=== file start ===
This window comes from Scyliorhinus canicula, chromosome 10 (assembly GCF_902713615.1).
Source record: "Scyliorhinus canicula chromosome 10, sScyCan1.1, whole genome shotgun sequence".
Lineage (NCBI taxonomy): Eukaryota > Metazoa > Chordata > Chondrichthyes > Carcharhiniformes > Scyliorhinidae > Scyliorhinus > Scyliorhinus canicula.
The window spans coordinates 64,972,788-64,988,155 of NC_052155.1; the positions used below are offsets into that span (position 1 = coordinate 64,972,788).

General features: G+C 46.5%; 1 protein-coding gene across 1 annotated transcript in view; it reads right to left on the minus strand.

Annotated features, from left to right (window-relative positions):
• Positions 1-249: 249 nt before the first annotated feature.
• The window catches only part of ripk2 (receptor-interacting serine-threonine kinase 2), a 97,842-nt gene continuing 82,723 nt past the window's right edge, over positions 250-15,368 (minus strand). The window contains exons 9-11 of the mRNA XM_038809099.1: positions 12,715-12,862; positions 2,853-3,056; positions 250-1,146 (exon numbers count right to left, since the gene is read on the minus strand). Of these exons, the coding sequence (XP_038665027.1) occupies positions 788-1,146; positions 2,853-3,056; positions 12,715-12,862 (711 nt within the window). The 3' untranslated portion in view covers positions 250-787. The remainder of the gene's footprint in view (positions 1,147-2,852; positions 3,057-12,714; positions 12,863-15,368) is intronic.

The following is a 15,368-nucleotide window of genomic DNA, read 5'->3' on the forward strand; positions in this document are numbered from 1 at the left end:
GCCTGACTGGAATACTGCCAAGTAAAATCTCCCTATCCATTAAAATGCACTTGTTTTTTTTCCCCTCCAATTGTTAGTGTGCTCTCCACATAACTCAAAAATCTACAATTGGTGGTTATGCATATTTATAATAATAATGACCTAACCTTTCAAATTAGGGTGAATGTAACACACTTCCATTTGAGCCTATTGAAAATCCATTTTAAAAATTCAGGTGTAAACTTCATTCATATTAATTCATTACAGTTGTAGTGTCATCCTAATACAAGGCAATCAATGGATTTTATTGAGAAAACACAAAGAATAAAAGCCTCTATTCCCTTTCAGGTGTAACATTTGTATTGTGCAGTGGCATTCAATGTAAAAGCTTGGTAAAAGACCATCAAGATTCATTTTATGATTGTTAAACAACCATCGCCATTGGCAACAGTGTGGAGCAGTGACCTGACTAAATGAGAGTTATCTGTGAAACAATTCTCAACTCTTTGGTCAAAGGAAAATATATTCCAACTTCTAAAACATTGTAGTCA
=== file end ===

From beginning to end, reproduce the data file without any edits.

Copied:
This window comes from Scyliorhinus canicula, chromosome 10 (assembly GCF_902713615.1).
Source record: "Scyliorhinus canicula chromosome 10, sScyCan1.1, whole genome shotgun sequence".
Lineage (NCBI taxonomy): Eukaryota > Metazoa > Chordata > Chondrichthyes > Carcharhiniformes > Scyliorhinidae > Scyliorhinus > Scyliorhinus canicula.
The window spans coordinates 64,972,788-64,988,155 of NC_052155.1; the positions used below are offsets into that span (position 1 = coordinate 64,972,788).

General features: G+C 46.5%; 1 protein-coding gene across 1 annotated transcript in view; it reads right to left on the minus strand.

Annotated features, from left to right (window-relative positions):
• Positions 1-249: 249 nt before the first annotated feature.
• The window catches only part of ripk2 (receptor-interacting serine-threonine kinase 2), a 97,842-nt gene continuing 82,723 nt past the window's right edge, over positions 250-15,368 (minus strand). The window contains exons 9-11 of the mRNA XM_038809099.1: positions 12,715-12,862; positions 2,853-3,056; positions 250-1,146 (exon numbers count right to left, since the gene is read on the minus strand). Of these exons, the coding sequence (XP_038665027.1) occupies positions 788-1,146; positions 2,853-3,056; positions 12,715-12,862 (711 nt within the window). The 3' untranslated portion in view covers positions 250-787. The remainder of the gene's footprint in view (positions 1,147-2,852; positions 3,057-12,714; positions 12,863-15,368) is intronic.

The following is a 15,368-nucleotide window of genomic DNA, read 5'->3' on the forward strand; positions in this document are numbered from 1 at the left end:
GCCTGACTGGAATACTGCCAAGTAAAATCTCCCTATCCATTAAAATGCACTTGTTTTTTTTCCCCTCCAATTGTTAGTGTGCTCTCCACATAACTCAAAAATCTACAATTGGTGGTTATGCATATTTATAATAATAATGACCTAACCTTTCAAATTAGGGTGAATGTAACACACTTCCATTTGAGCCTATTGAAAATCCATTTTAAAAATTCAGGTGTAAACTTCATTCATATTAATTCATTACAGTTGTAGTGTCATCCTAATACAAGGCAATCAATGGATTTTATTGAGAAAACACAAAGAATAAAAGCCTCTATTCCCTTTCAGGTGTAACATTTGTATTGTGCAGTGGCATTCAATGTAAAAGCTTGGTAAAAGACCATCAAGATTCATTTTATGATTGTTAAACAACCATCGCCATTGGCAACAGTGTGGAGCAGTGACCTGACTAAATGAGAGTTATCTGTGAAACAATTCTCAACTCTTTGGTCAAAGGAAAATATATTCCAACTTCTAAAACATTGTAGTCA